The first small glimpses of spring are always reassuring, splashes of colour as early flowers poke above ground. Amid the dull browns and greys of the winter’s leaf litter are dotted the white of snowdrops and the yellow of winter aconite. Strictly speaking these are late winter-flowering species but nevertheless they point to future stirrings that will herald the true arrival of spring.
One of the plants best able to lift me from the winter gloom is the cuckoo-pint, whose bright, green shoots first break through the soil during February. By now, these shoots have unfurled to reveal broad leaves, shaped like arrowheads and with a waxy texture. Along a major section of my riverside walk to and from work, these newly emerged leaves can be seen. Over the next few weeks, a new shoot will rise from the centre of each plant, lighter green in colour and destined to form a simple flower spike. By this stage other plants will have put on growth and the cuckoo-pint will be far less obvious than it is now. The flower spike will unfurl to form a tapering hood, within which a short column can be seen. Small flies are attracted to the flower spike and are effectively imprisoned overnight, during which time they are fed with nectar and covered with pollen before being released to pollinate another flower. With pollination complete, the plant fades and by July disappears altogether. However, towards the beginning of September the plant re-emerges, pushing up a stout spike carrying scarlet berries, agents for seed dispersal.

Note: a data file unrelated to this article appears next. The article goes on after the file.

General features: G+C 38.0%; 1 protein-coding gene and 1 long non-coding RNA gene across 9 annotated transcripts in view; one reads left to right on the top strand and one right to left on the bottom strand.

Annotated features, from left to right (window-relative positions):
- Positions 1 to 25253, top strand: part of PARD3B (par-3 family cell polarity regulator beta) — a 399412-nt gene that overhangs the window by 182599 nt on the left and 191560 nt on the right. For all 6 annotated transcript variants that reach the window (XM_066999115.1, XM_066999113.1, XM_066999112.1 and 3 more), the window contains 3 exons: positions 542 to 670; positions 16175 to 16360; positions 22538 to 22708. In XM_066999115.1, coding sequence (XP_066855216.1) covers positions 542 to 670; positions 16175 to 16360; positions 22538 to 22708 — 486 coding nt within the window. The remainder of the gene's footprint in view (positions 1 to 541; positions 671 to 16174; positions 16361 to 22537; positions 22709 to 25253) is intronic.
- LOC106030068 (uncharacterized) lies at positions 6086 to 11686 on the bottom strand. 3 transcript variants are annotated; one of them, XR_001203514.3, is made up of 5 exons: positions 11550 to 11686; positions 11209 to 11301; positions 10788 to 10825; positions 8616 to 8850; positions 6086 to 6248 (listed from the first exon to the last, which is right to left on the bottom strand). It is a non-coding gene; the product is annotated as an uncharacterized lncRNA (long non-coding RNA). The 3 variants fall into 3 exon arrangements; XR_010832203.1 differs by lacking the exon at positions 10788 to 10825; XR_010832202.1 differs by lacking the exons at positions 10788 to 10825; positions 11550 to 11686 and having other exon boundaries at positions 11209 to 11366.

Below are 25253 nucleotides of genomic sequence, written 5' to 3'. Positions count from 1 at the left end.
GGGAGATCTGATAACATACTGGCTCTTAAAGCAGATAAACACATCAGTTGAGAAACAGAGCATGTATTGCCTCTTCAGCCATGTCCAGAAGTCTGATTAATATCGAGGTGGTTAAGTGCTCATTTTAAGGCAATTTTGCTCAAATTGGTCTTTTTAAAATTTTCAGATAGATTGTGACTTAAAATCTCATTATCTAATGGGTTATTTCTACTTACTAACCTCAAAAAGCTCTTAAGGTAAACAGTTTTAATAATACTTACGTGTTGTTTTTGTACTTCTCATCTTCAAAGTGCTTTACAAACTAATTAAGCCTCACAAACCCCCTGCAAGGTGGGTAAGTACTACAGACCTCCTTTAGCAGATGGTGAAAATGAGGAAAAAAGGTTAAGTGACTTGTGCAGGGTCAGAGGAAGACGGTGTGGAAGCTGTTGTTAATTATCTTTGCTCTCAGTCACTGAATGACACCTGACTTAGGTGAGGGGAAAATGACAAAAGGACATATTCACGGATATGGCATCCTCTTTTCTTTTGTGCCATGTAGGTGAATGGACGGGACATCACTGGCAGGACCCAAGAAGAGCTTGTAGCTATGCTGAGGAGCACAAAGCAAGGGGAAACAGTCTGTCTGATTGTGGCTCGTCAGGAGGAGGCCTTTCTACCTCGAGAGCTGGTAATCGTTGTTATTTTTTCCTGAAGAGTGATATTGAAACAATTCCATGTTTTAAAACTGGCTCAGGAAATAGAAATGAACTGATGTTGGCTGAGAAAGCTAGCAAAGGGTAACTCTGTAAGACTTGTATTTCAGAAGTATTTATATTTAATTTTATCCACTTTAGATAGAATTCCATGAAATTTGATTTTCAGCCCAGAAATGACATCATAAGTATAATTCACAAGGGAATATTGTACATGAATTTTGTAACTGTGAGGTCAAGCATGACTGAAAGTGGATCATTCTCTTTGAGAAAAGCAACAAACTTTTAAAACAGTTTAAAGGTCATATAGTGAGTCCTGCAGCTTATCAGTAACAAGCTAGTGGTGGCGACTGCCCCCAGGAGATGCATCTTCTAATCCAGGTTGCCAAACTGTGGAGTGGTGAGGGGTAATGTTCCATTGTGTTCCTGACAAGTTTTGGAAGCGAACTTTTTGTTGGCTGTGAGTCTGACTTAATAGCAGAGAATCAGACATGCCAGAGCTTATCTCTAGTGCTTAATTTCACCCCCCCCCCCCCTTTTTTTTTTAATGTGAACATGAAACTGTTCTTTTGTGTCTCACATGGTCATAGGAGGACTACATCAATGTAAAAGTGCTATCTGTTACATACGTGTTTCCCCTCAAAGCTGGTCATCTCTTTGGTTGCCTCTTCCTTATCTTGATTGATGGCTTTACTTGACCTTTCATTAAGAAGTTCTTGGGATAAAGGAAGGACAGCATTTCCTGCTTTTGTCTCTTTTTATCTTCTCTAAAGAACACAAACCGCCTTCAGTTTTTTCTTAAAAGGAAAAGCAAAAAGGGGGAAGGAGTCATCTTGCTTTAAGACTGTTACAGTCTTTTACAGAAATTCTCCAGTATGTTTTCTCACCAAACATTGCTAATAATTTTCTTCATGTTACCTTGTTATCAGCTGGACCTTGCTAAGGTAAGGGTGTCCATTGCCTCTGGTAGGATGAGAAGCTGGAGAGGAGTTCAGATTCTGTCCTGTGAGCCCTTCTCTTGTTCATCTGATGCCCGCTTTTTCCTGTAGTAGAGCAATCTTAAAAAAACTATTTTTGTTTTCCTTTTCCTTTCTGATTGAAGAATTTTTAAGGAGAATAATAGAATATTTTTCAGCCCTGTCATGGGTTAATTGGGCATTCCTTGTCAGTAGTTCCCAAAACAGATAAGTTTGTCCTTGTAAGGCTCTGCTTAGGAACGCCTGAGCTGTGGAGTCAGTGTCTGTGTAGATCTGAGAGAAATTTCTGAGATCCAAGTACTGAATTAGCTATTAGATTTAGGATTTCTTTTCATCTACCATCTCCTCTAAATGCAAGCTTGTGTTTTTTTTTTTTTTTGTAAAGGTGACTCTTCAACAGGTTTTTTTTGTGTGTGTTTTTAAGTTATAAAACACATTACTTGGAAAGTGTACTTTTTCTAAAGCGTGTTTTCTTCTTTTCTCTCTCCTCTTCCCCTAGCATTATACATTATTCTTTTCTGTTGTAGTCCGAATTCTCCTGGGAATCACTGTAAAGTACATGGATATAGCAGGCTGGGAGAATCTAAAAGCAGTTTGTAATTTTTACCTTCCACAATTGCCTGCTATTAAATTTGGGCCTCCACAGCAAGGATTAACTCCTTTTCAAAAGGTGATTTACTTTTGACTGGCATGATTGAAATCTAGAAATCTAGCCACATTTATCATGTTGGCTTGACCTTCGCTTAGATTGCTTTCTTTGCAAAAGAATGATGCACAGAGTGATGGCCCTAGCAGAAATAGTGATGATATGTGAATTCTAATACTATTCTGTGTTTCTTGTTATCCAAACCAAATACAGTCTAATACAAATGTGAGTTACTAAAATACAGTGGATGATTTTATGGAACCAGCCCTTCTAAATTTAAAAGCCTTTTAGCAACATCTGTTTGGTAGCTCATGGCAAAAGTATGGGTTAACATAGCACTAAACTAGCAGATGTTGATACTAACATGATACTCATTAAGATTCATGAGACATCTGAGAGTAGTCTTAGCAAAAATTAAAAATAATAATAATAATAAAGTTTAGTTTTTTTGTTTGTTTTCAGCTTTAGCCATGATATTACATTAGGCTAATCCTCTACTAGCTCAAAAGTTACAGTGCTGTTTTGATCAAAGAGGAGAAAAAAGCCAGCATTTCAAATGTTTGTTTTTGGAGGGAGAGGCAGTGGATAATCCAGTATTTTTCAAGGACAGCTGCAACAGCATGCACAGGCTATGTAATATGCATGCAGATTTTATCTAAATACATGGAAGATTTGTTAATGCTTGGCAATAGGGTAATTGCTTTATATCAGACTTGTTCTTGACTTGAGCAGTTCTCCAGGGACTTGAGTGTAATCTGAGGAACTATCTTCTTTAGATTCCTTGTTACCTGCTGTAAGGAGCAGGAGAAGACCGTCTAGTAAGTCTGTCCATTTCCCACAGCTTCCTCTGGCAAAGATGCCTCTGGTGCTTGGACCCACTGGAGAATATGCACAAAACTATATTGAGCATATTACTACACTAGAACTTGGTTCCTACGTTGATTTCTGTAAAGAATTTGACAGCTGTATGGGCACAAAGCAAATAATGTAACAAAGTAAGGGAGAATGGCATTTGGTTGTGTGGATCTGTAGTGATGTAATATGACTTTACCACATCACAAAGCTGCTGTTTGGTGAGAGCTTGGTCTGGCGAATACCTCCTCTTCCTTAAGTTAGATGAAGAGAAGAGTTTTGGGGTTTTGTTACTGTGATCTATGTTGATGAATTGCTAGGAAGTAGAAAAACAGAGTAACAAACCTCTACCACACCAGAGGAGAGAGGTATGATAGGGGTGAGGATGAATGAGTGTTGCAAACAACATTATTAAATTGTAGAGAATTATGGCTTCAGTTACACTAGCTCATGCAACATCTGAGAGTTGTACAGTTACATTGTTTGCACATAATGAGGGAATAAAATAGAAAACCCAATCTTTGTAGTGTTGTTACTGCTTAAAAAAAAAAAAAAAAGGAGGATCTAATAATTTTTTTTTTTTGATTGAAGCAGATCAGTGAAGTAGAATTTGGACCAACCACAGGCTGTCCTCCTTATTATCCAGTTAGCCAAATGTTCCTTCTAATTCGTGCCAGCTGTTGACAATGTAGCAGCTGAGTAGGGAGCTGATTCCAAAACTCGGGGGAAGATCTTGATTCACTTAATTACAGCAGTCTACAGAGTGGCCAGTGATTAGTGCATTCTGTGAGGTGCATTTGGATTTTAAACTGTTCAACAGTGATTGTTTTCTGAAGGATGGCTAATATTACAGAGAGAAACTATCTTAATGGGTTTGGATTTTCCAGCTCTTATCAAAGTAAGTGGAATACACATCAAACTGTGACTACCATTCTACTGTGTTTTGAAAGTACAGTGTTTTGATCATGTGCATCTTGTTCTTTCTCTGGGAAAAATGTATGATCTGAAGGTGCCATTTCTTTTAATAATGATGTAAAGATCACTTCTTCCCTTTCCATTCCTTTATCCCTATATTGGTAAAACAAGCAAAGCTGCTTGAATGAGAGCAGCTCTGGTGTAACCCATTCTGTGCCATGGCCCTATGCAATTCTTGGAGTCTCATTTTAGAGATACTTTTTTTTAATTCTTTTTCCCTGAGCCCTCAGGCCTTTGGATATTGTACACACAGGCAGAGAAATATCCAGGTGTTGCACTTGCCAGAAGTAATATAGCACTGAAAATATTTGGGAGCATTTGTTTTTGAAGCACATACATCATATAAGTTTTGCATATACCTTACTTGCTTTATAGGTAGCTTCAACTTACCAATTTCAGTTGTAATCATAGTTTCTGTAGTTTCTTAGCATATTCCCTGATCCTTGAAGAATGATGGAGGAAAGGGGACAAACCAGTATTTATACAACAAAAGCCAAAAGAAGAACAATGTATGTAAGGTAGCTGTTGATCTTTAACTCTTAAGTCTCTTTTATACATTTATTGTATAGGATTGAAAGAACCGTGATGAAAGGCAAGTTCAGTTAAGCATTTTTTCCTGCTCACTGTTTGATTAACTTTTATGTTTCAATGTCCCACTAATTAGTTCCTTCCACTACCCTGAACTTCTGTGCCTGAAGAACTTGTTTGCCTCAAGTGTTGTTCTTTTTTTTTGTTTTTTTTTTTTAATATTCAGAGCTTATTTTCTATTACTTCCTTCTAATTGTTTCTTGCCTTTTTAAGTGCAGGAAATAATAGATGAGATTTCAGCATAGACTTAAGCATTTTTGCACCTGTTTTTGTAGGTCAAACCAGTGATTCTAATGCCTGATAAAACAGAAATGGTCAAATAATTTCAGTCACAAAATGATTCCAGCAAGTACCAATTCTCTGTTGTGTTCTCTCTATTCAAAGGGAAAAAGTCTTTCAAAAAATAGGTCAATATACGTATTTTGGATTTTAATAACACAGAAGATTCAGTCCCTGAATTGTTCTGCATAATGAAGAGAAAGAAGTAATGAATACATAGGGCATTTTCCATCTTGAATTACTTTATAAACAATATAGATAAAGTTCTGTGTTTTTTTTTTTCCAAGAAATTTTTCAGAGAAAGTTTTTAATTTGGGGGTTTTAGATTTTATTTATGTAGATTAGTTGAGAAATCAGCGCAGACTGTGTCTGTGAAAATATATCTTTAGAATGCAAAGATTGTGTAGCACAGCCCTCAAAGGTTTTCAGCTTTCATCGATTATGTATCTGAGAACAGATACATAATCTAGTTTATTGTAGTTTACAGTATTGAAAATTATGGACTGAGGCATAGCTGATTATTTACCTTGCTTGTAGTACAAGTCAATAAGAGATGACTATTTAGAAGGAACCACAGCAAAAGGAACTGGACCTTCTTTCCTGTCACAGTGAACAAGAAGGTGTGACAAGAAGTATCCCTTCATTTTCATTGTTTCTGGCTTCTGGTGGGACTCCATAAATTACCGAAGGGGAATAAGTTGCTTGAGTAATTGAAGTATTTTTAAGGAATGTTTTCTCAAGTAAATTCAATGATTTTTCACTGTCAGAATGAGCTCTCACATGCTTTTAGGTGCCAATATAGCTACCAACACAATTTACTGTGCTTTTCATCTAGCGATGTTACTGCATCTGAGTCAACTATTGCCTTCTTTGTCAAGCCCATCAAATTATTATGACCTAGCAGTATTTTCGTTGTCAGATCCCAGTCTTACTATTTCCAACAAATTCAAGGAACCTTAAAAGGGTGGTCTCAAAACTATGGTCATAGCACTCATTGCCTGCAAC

Cuckoo-pint has the distinction of being known by more local names than any other British plant. Two of the most familiar are ‘Lords and Ladies’ and ‘Cuckoo-pint’ – the latter being of Anglo-Saxon origin and phallic in nature. All parts of the plant are poisonous, including the walnut-sized tuber from which it grows. This tuber was used as a source of starch and proved popular in Elizabethan England. However, production and use of the starch was not pleasant, the needle-like crystals of calcium oxalate contained in the tuber blistering hands.
The plant has a particular association with Breckland and the River Little Ouse, along which I walk to work. There is a tradition that the nuns who built the covenant at Thetford brought the plant with them from Normandy. When the monks of Ely stole the body of St. Withburga from East Dereham and paused at Brandon, it is held that the nuns of Thetford came down to the riverside and covered the saint’s body with the flowers of Cuckoo-pint. It is uplifting to imagine that the plant has been established here all this time.